The Wealth of Ideas traces the history of economic thought, from its prehistory (the Bible, Classical antiquity) to the present day. In this eloquently written, scientifically rigorous and well documented book, chapters on William Petty, Adam Smith, David Ricardo, Karl Marx, William Stanley Jevons, Carl Menger, Léon Walras, Alfred Marshall, John Maynard Keynes, Joseph Schumpeter and Piero Sraffa alternate with chapters on other important figures and on debates of the period. Economic thought is seen as developing between two opposite poles: a subjective one, based on the ideas of scarcity and utility, and an objective one based on the notions of physical costs and surplus. Professor Roncaglia focuses on the different views of the economy and society and on their evolution over time and critically evaluates the foundations of the scarcity-utility approach in comparison with the Classical/Keynesian approach.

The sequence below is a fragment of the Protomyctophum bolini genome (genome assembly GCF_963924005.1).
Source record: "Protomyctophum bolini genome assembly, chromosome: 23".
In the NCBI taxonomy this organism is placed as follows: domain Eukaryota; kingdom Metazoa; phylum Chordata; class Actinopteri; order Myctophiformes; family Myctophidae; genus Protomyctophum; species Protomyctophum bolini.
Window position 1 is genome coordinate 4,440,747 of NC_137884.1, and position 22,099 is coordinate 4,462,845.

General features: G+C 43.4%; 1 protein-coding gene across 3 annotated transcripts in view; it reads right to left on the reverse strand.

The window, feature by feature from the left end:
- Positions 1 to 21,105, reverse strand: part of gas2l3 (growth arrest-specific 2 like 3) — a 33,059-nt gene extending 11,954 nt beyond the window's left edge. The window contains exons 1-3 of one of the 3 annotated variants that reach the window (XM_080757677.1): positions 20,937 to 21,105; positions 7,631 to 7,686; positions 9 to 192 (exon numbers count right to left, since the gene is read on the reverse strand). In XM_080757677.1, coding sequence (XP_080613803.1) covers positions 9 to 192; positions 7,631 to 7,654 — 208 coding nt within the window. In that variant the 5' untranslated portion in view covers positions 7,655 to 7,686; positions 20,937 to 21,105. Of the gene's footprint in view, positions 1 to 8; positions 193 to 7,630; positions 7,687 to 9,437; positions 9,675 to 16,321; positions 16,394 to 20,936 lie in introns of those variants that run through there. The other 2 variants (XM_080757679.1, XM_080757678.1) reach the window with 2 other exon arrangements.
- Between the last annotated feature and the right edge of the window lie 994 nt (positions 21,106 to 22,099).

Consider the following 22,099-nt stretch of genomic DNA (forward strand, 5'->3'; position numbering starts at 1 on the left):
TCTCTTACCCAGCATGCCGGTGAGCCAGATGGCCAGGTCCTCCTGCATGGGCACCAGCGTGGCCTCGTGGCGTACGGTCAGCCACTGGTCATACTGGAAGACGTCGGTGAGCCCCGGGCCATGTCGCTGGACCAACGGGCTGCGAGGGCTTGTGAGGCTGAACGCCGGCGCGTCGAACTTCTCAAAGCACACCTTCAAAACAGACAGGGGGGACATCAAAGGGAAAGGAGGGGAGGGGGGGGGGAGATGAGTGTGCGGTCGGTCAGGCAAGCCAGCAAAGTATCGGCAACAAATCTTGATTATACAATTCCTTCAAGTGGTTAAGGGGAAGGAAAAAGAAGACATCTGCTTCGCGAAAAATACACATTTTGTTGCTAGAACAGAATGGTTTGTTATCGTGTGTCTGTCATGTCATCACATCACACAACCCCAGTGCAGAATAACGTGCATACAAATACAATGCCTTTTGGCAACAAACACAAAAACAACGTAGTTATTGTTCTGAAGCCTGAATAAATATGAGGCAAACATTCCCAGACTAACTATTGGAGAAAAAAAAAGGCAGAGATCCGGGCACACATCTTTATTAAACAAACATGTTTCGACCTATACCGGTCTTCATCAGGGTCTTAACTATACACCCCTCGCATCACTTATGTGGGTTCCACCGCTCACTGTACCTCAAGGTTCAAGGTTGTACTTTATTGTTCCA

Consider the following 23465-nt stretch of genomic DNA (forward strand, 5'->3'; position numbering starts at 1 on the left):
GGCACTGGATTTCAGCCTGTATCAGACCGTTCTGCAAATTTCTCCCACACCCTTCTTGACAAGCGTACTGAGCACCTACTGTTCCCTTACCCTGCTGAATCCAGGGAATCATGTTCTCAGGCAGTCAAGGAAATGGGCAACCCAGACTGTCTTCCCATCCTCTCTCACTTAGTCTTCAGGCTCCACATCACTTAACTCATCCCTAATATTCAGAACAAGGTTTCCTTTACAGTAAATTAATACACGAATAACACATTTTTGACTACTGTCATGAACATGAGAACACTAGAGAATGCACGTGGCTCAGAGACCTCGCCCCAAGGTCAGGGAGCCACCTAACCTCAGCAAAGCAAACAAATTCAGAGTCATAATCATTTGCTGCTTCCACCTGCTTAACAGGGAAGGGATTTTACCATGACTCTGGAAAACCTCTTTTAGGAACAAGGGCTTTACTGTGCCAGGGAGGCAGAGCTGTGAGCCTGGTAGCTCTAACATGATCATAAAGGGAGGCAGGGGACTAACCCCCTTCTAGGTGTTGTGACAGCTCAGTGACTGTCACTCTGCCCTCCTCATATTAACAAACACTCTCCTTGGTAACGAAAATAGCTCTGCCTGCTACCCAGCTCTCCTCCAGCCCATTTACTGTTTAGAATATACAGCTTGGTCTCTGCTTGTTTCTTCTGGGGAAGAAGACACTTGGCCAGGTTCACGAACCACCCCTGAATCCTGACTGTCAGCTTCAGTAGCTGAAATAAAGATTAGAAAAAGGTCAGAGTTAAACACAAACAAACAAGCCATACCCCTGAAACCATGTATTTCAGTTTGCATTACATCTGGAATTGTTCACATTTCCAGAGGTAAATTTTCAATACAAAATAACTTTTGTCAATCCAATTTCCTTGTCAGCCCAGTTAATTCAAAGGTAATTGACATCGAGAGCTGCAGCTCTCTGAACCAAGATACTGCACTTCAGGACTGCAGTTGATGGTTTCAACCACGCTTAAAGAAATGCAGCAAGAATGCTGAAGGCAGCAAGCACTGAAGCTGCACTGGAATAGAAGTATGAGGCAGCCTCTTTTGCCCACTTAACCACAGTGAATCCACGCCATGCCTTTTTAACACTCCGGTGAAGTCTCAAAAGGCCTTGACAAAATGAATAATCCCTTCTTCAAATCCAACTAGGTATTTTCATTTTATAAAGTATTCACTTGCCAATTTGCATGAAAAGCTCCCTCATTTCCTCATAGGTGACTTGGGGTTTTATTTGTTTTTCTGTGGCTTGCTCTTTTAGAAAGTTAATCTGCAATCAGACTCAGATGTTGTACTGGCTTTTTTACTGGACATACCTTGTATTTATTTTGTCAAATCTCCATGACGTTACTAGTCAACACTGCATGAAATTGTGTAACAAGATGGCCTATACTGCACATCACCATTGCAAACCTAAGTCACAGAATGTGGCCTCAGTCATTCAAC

In this book, Roncaglia offers a critical analysis of history of economic thought. As the author illustrates, economic thought starts long before Adam Smith and challenges the existence of a range of 'economic truths'. In his own words: In order to understand the variety of approaches within economic debate, it is necessary to reconstruct the different views that have been proposed, developed and criticised over time about the way economic systems function.
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This is an excellent introduction to critical analysis of history of economic thought, and gives the reader an holistic understanding of both the economic thought from the biggest economic thinker, as well highlighting their limitations and criticism. He writes in a clear and easy way that makes the book just as understandable for beginners as trained economists. History of economic thought helps us to understand the ideas behind the economic theories that we learn in standard economic classes, as well as a range of other ideas that are not included in a standard economic course. History of economic thought can also help students to understand the origins and underlying factors of economic ideas and policies that have shaped society as we know it. The Wealth of Ideas treats the economy in a dynamic fashion, confronted with complex, ever-changing realities.
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